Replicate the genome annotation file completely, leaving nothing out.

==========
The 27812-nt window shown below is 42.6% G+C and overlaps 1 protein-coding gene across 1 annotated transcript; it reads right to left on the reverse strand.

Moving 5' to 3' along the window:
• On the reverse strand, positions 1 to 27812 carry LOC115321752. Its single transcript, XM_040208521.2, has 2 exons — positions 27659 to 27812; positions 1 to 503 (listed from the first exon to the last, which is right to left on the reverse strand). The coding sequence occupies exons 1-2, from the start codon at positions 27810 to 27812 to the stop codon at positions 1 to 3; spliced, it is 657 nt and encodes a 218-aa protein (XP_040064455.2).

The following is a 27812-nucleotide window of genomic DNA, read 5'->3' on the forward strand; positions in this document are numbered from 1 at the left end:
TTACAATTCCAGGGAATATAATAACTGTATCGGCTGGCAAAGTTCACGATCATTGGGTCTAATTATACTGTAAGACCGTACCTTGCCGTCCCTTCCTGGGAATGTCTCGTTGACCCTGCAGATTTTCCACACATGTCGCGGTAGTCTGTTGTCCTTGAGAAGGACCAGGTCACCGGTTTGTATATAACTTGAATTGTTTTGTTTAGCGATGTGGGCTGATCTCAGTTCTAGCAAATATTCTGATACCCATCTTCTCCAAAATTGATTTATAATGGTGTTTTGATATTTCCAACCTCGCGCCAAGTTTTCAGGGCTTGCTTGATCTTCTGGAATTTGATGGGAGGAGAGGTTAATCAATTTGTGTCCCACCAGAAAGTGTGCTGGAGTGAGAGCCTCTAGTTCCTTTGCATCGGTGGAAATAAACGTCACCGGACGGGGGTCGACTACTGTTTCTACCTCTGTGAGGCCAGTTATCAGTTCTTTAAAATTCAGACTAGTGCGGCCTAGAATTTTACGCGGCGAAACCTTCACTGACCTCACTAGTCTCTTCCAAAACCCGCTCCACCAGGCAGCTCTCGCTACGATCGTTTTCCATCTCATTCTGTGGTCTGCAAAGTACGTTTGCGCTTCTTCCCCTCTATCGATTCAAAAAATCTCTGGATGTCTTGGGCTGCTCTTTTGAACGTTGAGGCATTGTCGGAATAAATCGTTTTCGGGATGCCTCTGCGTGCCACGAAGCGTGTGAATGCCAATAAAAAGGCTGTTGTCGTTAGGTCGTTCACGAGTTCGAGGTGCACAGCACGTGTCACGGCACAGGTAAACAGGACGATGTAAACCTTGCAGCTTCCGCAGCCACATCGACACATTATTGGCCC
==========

The 27812-nt window shown below is 42.6% G+C and overlaps 1 protein-coding gene across 1 annotated transcript; it reads right to left on the reverse strand.

Moving 5' to 3' along the window:
• On the reverse strand, positions 1 to 27812 carry LOC115321752. Its single transcript, XM_040208521.2, has 2 exons — positions 27659 to 27812; positions 1 to 503 (listed from the first exon to the last, which is right to left on the reverse strand). The coding sequence occupies exons 1-2, from the start codon at positions 27810 to 27812 to the stop codon at positions 1 to 3; spliced, it is 657 nt and encodes a 218-aa protein (XP_040064455.2).

The following is a 27812-nucleotide window of genomic DNA, read 5'->3' on the forward strand; positions in this document are numbered from 1 at the left end:
TTACAATTCCAGGGAATATAATAACTGTATCGGCTGGCAAAGTTCACGATCATTGGGTCTAATTATACTGTAAGACCGTACCTTGCCGTCCCTTCCTGGGAATGTCTCGTTGACCCTGCAGATTTTCCACACATGTCGCGGTAGTCTGTTGTCCTTGAGAAGGACCAGGTCACCGGTTTGTATATAACTTGAATTGTTTTGTTTAGCGATGTGGGCTGATCTCAGTTCTAGCAAATATTCTGATACCCATCTTCTCCAAAATTGATTTATAATGGTGTTTTGATATTTCCAACCTCGCGCCAAGTTTTCAGGGCTTGCTTGATCTTCTGGAATTTGATGGGAGGAGAGGTTAATCAATTTGTGTCCCACCAGAAAGTGTGCTGGAGTGAGAGCCTCTAGTTCCTTTGCATCGGTGGAAATAAACGTCACCGGACGGGGGTCGACTACTGTTTCTACCTCTGTGAGGCCAGTTATCAGTTCTTTAAAATTCAGACTAGTGCGGCCTAGAATTTTACGCGGCGAAACCTTCACTGACCTCACTAGTCTCTTCCAAAACCCGCTCCACCAGGCAGCTCTCGCTACGATCGTTTTCCATCTCATTCTGTGGTCTGCAAAGTACGTTTGCGCTTCTTCCCCTCTATCGATTCAAAAAATCTCTGGATGTCTTGGGCTGCTCTTTTGAACGTTGAGGCATTGTCGGAATAAATCGTTTTCGGGATGCCTCTGCGTGCCACGAAGCGTGTGAATGCCAATAAAAAGGCTGTTGTCGTTAGGTCGTTCACGAGTTCGAGGTGCACAGCACGTGTCACGGCACAGGTAAACAGGACGATGTAAACCTTGCAGCTTCCGCAGCCACATCGACACATTATTGGCCC